Tuesday July 15, 2014
Written by: poppy
The Faroe or Faeroe Islands are 18 islands in the middle of the North Atlantic Ocean, Northwest of Scotland and halfway between Iceland and Norway. The Islands are a self-governing island territory of Denmark, although they politically aim for higher independence. The Islands have a population of nearly 50,000, and a language and culture of their own.
This is not a poor country any more. It is said, the Faroese have the best standard of living to any country in Europe. They receive a larger income per capita than any other nation. Denmark also subsidise their economy each year by approx 10%.
Recently Scotland accused the fisheries of Faroe of unsustainable fishing having caught 115 thousand tonnes of fish while allocated 45 thousand. As a nation they catch more fish per capita, than any other country in the world.
These proud people have a history of whaling for survival practised since about the time of the first Norse settlements on the islands. It is regulated by Faroese authorities but not by the International Whaling Commission as there are disagreements about the Commission’s legal competency for small cetaceans. Around 950 Long-finned Pilot Whales are killed annually, mainly during the summer. The hunts, called grindadráp in Faroese, are non-commercial and are organized on a community level; anyone can participate.
Once attached, they are dragged to the shallow water, where participants in the kill then wade in the sea to around waist hight. There they are slaughtered with traditional knives whose blades are usually 16 to 19 cm (6.3 to 7.5 in) long. Usually two deep cuts are made on either side of the animal’s neck, just behind the blow hole, causing the head to drop forward; a third cut is then made through the middle of the neck down to the carotid arteries and spinal cord, which are severed. After a period of violent thrashing the animal is paralysed and loses consciousness, dying of blood loss in most cases. With this the sea turns bright red with blood.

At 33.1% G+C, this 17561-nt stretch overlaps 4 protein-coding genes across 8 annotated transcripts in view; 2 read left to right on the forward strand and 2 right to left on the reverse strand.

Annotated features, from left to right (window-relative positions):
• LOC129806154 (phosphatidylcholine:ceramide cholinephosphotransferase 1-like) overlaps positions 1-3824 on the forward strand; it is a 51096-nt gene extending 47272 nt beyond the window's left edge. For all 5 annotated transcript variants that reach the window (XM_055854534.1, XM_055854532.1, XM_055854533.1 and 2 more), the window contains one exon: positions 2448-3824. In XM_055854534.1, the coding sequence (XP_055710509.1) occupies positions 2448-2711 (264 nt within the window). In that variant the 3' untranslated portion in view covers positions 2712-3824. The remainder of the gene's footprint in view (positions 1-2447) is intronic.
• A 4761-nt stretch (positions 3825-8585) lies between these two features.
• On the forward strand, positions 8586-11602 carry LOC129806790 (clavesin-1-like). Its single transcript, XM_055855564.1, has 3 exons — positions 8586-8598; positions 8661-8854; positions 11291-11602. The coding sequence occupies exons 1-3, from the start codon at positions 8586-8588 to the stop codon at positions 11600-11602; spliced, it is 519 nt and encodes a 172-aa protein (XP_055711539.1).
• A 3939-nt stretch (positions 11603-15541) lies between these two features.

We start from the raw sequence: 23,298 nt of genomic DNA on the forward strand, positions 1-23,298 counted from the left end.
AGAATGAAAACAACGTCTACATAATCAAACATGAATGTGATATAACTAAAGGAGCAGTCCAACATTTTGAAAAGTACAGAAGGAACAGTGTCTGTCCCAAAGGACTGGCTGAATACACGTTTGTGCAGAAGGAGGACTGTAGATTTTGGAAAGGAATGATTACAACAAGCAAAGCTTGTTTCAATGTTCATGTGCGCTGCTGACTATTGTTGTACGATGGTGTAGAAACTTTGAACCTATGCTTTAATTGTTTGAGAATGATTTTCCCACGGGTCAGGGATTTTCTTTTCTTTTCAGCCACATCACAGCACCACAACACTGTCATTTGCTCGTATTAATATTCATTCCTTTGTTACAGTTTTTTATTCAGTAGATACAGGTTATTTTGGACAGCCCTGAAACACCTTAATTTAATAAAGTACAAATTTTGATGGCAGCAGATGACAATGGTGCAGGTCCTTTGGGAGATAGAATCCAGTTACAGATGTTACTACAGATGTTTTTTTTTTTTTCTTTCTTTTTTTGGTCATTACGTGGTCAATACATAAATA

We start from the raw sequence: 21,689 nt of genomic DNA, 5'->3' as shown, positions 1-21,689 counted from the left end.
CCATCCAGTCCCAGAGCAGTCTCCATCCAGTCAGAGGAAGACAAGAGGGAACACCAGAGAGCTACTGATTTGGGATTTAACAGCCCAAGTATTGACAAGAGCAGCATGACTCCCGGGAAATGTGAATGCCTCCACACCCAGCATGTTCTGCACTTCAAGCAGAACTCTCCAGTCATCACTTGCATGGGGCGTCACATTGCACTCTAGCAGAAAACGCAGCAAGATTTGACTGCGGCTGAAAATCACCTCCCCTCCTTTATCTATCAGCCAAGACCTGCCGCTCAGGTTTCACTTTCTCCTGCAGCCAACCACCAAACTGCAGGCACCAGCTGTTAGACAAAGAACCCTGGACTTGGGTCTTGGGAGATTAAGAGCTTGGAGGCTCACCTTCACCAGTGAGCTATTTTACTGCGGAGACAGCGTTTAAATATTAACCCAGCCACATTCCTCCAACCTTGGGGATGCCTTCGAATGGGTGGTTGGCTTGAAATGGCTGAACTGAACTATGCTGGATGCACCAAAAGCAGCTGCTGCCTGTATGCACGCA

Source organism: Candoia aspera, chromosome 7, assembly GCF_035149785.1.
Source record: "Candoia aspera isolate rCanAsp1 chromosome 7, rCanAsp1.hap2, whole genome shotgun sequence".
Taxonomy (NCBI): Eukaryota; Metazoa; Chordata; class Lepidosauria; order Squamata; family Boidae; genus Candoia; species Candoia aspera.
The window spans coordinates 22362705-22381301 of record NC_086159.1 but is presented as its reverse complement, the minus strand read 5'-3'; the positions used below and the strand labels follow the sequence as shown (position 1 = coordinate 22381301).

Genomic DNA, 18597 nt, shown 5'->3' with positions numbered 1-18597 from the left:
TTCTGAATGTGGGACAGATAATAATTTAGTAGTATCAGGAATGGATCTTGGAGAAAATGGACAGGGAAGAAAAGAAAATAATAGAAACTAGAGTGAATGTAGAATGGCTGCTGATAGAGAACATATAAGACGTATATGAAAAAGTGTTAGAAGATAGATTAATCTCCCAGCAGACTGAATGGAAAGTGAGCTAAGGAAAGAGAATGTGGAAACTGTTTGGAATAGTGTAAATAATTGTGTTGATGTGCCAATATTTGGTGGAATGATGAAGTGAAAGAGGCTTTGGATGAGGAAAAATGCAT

Reports differ on the kill. Faeroes say it takes 8 seconds for the animal to die, others have reported up to 4min 45 seconds for some whales to die. In some cases there have been reports and images of animals with 6 attempts to slice the spinal cord.
Make no doubt about it, these hunts are enjoyed if not savoured with an audience up to 400 viewing from the surrounding areas.
The meat is then shared out between the community, the mayor receives a larger share. Sometimes a small amount is sold in shops and restaurants.
So reading this you would wonder why in 2013, 1534 whales and dolphins were slaughtered on the beaches of Faroe. A question I have been asking myself with little answers.
Whale meat is toxic, faroese admit to the freezers being full to the brim of meat they cant eat.
They have an ever growing tourist trade with at least 5 cruise companies making scheduled stops each week. There farmed salmon is growing in output each year also adding a manufacturing plant for herring and afish pellet processing plants.
These are not the islands they once were, cut off from the world. Plane and ferries link Denmark and Iceland on a daily basis bringing in a steady supply of fresh fruit, veg and meat.